Job Search Tip of the Week – 07/26/2016

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How to End Your Interview Before it Even Begins

Forgetting About Non-verbal Cues: Colors


Last week we published a Job Search Tip, “Dress to Un-impress,” in which we discussed how your personal appearance says a lot about you and sets the tone for your first impression. One of our readers asked us whether the color of your clothing really makes a difference in an interview.

The short answer? Yes.

Swiss psychiatrist and psychotherapist Carl Jung is prominently associated with the pioneering stages of color psychology, the study of color as a determinant of mood and behavior. Jung believed that colors held meaning, and could be used to communicate with people. Research has since shown that the human eye can detect approximately ten million different color hues, and that color serves as a very automatic influential source of information.

For example, a 2006 study of the impact of color on marketing revealed that customers would form an opinion on a product within the first 90 seconds of interacting with it, and that 62 to 90 percent of that judgment was based on color. Another study later that year revealed people associated certain characteristics to a company based on its logo’s primary colors.

What does that mean for you in your job search?

Keep in mind that you’re marketing yourself through your personal appearance. And because research suggests we often make unconscious initial judgments and decisions about others and the world around us based on the colors we perceive, it’s important that you consider and take advantage of the power of color in your interview.

If you’re ever in doubt, stay on the safe side: Studies have shown that wearing blue to an interview increases your chances of getting hired more than any other color. Blue is a very calming color, and unconsciously coveys to the interviewer that you’re honest and sincere. Paired with gray, which gives off an impression of sophisticated and authoritative, it’s a killer (in a good way) combo.

Job search experts actually recommend that you wear a sky-blue shirt underneath a gray or navy blue suit to an interview to portray yourself as an easy-going, confident professional. Color psychologists generally agree that forest green, medium blue, burgundy, and deep purple elicit the most positive emotions, making you appear calm, relaxed, and friendly.

A black suit is timeless and acceptable, although keep in mind that within some industries the color can have negative implications such as aloof and arrogant. Wearing a white button-down with a black suit can be tricky. In the past, the pairing was seen the safest and most professional option.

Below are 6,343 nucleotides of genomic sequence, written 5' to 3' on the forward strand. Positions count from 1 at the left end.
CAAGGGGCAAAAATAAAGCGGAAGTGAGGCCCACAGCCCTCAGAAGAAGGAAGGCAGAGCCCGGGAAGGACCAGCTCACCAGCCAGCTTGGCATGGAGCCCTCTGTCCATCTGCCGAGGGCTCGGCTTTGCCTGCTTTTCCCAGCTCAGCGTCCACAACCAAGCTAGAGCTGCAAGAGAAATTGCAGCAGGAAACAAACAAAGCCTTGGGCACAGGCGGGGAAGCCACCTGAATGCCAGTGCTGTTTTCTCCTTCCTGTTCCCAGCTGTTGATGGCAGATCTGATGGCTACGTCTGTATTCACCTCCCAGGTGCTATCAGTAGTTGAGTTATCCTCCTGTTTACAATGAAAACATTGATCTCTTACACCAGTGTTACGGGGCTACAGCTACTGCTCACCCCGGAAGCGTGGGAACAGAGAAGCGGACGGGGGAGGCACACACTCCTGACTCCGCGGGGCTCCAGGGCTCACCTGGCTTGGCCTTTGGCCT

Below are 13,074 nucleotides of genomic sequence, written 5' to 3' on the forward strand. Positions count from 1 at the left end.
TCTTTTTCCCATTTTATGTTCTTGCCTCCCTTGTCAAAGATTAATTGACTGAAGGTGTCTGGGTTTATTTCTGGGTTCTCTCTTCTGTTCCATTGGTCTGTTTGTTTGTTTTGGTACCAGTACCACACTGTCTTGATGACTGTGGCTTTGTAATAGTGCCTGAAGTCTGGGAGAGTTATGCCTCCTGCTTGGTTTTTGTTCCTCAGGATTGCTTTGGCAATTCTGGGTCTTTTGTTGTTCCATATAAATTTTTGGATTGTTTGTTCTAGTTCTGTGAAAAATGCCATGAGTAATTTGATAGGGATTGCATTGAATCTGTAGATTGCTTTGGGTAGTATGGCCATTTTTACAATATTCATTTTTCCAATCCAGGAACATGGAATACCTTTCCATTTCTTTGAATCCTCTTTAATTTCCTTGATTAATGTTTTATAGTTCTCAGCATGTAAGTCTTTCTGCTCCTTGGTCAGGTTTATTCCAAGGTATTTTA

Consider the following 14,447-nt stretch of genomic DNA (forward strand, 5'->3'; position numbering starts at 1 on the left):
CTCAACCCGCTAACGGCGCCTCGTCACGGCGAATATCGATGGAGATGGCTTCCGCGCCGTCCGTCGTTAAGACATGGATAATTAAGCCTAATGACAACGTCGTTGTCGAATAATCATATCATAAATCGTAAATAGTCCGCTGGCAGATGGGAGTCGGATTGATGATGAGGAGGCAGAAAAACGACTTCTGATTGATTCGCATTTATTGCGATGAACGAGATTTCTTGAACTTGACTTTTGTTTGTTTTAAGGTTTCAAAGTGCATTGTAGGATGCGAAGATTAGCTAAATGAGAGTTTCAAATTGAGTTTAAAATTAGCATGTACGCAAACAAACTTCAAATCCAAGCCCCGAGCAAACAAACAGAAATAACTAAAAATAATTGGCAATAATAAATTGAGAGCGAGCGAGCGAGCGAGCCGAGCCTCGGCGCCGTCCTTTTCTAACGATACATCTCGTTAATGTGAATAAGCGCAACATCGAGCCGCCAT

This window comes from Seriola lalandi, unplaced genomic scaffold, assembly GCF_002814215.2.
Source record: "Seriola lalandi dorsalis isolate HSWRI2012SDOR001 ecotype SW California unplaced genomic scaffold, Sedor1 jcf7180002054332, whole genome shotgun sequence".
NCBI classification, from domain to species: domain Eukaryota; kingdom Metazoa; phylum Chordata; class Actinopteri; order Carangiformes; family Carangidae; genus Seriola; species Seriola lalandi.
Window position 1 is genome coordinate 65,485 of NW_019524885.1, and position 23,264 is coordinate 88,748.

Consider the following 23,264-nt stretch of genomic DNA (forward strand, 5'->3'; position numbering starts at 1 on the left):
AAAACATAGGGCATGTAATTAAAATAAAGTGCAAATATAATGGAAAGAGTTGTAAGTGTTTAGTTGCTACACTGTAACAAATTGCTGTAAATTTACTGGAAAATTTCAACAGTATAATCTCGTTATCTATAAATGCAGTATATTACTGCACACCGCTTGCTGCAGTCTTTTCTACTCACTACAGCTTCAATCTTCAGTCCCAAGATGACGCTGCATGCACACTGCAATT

Nowadays, especially within more creative industries and young companies, the white-and-black combo is perceived as being too stuffy and traditional and so is best to wear to an interview within a more conservative industry such as banking, accounting, or law. Interestingly, experts suggest that for women, the darker the suit worn, the more educated and professional they are perceived to be and thus the more seriously they’re taken. Pastel colors, they say, portray women as approachable and sweet, but also meek and unauthoritative.

Avoid wearing red, which elicits the opposite reaction of blue. Red evokes thoughts of aggression, arrogance, and intensity, and can make you come across as stubborn, power-hungry, and intimidating (Definitely not a color to wear for a job in sales or negotiations!). Red can also cause you to be perceived as passionate and sensual, characteristics that aren’t appropriate in the workplace.

It’s also wise to stay away from orange and yellow for the interview. Although they often evoke pleasant thoughts, they’re unusual, attention-grabbing colors that people don’t wear often (You want to be remembered for your qualifications and performance, not your shirt color!). As we mentioned last week, to be conservative yet trendy, save the bold colors for your accessories.

Green and brown are also acceptable to wear to an interview. However, although they have calming and earthliness properties due to being colors of nature, they can make you appear drab and unambitious. In addition, experts suggest that women stay away from light to medium green hues, which tend to elicit perceptions of casualness and naivety.

Purple can also be treacherous territory, because although it has a classy, luxurious quality, it can make people feel as if you’re trying to boast about your wealth or wield power over them.

For your convenience, Istvan and I created the above graphic as a quick-reference cheat sheet. Within each color are examples of the different characteristics that it’s associated with. Note that some colors have positive and negative connotations; that’s because colors can have different meanings based on context and culture. Know your audience (Do your research to get to know the company culture, atmosphere, and image.), and dress accordingly.

All that being said, I advise that you always wear your “signature colors,” those colors that enhance your hair, eye, and skin color (More on that soon!). You want to wear colors that work with you, not against you!


Remember: If a hiring manager had to choose between you and another equally qualified candidate, your clothes and appearance could set you apart and land you the job! Color significantly affects our emotions and behavior, so don’t ignore its influence. Use color to your advantage to evoke positive emotions and thoughts from your interviewer.


    Sound Off: What are your go-to colors for an interview?




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